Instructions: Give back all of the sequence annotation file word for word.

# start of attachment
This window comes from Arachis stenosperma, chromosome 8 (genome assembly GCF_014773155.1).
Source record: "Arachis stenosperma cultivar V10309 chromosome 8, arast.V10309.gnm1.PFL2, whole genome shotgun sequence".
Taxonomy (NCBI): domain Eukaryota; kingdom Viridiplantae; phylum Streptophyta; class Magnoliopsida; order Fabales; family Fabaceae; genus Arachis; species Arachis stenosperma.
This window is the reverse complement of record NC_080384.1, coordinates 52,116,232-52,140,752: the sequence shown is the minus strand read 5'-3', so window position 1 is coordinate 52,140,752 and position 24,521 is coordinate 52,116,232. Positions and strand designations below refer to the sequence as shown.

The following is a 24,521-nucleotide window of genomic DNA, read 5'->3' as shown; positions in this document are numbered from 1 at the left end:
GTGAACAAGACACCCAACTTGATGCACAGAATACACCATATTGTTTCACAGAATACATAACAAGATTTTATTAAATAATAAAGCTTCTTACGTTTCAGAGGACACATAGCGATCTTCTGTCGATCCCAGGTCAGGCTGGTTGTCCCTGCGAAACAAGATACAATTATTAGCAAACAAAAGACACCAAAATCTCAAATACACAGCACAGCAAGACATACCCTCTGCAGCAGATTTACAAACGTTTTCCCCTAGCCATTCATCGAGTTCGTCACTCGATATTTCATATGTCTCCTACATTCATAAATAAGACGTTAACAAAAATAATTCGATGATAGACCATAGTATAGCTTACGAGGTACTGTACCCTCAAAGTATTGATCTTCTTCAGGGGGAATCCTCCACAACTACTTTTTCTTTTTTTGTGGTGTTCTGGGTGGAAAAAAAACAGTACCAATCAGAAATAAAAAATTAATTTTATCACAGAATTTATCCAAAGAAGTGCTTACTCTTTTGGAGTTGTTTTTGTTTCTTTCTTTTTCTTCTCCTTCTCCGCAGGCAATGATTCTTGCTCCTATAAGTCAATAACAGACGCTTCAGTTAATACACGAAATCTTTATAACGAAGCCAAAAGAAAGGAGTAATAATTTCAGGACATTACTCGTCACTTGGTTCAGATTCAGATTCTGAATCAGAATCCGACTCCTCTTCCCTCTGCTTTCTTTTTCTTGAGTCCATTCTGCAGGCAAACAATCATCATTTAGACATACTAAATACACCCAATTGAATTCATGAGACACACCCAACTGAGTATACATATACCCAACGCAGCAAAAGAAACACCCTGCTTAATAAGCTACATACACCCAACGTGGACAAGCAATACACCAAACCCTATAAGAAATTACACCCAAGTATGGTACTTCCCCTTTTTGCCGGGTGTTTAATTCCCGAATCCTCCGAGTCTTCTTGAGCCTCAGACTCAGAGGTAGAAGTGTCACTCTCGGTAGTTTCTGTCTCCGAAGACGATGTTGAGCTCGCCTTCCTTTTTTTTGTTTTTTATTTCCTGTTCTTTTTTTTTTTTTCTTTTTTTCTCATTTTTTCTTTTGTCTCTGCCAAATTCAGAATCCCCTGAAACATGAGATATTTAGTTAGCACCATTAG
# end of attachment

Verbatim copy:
This window comes from Arachis stenosperma, chromosome 8 (genome assembly GCF_014773155.1).
Source record: "Arachis stenosperma cultivar V10309 chromosome 8, arast.V10309.gnm1.PFL2, whole genome shotgun sequence".
Taxonomy (NCBI): domain Eukaryota; kingdom Viridiplantae; phylum Streptophyta; class Magnoliopsida; order Fabales; family Fabaceae; genus Arachis; species Arachis stenosperma.
This window is the reverse complement of record NC_080384.1, coordinates 52,116,232-52,140,752: the sequence shown is the minus strand read 5'-3', so window position 1 is coordinate 52,140,752 and position 24,521 is coordinate 52,116,232. Positions and strand designations below refer to the sequence as shown.

The following is a 24,521-nucleotide window of genomic DNA, read 5'->3' as shown; positions in this document are numbered from 1 at the left end:
GTGAACAAGACACCCAACTTGATGCACAGAATACACCATATTGTTTCACAGAATACATAACAAGATTTTATTAAATAATAAAGCTTCTTACGTTTCAGAGGACACATAGCGATCTTCTGTCGATCCCAGGTCAGGCTGGTTGTCCCTGCGAAACAAGATACAATTATTAGCAAACAAAAGACACCAAAATCTCAAATACACAGCACAGCAAGACATACCCTCTGCAGCAGATTTACAAACGTTTTCCCCTAGCCATTCATCGAGTTCGTCACTCGATATTTCATATGTCTCCTACATTCATAAATAAGACGTTAACAAAAATAATTCGATGATAGACCATAGTATAGCTTACGAGGTACTGTACCCTCAAAGTATTGATCTTCTTCAGGGGGAATCCTCCACAACTACTTTTTCTTTTTTTGTGGTGTTCTGGGTGGAAAAAAAACAGTACCAATCAGAAATAAAAAATTAATTTTATCACAGAATTTATCCAAAGAAGTGCTTACTCTTTTGGAGTTGTTTTTGTTTCTTTCTTTTTCTTCTCCTTCTCCGCAGGCAATGATTCTTGCTCCTATAAGTCAATAACAGACGCTTCAGTTAATACACGAAATCTTTATAACGAAGCCAAAAGAAAGGAGTAATAATTTCAGGACATTACTCGTCACTTGGTTCAGATTCAGATTCTGAATCAGAATCCGACTCCTCTTCCCTCTGCTTTCTTTTTCTTGAGTCCATTCTGCAGGCAAACAATCATCATTTAGACATACTAAATACACCCAATTGAATTCATGAGACACACCCAACTGAGTATACATATACCCAACGCAGCAAAAGAAACACCCTGCTTAATAAGCTACATACACCCAACGTGGACAAGCAATACACCAAACCCTATAAGAAATTACACCCAAGTATGGTACTTCCCCTTTTTGCCGGGTGTTTAATTCCCGAATCCTCCGAGTCTTCTTGAGCCTCAGACTCAGAGGTAGAAGTGTCACTCTCGGTAGTTTCTGTCTCCGAAGACGATGTTGAGCTCGCCTTCCTTTTTTTTGTTTTTTATTTCCTGTTCTTTTTTTTTTTTTCTTTTTTTCTCATTTTTTCTTTTGTCTCTGCCAAATTCAGAATCCCCTGAAACATGAGATATTTAGTTAGCACCATTAG